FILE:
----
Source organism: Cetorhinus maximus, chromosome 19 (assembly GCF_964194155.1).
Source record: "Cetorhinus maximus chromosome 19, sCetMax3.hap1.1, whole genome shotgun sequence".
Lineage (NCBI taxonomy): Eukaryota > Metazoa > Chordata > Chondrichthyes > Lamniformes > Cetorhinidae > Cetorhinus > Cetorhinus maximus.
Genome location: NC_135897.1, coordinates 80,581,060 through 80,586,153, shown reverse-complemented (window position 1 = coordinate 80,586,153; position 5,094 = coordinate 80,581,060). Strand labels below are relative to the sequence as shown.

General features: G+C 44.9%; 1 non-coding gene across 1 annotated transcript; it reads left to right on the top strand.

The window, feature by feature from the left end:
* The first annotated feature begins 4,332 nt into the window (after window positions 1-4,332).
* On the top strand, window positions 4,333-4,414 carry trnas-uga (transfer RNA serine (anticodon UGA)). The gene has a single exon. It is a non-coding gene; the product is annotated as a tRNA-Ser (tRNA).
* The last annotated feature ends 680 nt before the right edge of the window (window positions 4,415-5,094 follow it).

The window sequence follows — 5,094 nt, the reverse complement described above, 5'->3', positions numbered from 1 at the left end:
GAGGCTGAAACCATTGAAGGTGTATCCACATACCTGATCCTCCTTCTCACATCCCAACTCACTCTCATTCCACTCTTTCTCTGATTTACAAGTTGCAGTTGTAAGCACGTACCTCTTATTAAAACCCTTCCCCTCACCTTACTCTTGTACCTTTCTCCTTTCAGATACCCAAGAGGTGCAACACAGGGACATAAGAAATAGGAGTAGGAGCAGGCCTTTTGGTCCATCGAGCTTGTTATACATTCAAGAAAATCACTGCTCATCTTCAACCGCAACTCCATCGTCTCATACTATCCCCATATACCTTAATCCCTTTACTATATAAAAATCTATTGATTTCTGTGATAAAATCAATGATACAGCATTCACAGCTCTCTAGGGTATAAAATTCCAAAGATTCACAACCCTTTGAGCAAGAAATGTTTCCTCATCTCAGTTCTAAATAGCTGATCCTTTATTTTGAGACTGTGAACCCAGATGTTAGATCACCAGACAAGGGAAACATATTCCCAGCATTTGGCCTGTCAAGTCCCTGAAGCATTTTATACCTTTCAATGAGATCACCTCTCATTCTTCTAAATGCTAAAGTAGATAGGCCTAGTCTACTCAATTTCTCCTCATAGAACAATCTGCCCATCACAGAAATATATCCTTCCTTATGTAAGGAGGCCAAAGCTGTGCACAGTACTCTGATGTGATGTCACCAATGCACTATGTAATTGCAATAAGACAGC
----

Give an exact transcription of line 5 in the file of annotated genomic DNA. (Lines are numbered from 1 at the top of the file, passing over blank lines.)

General features: G+C 44.9%; 1 non-coding gene across 1 annotated transcript; it reads left to right on the top strand.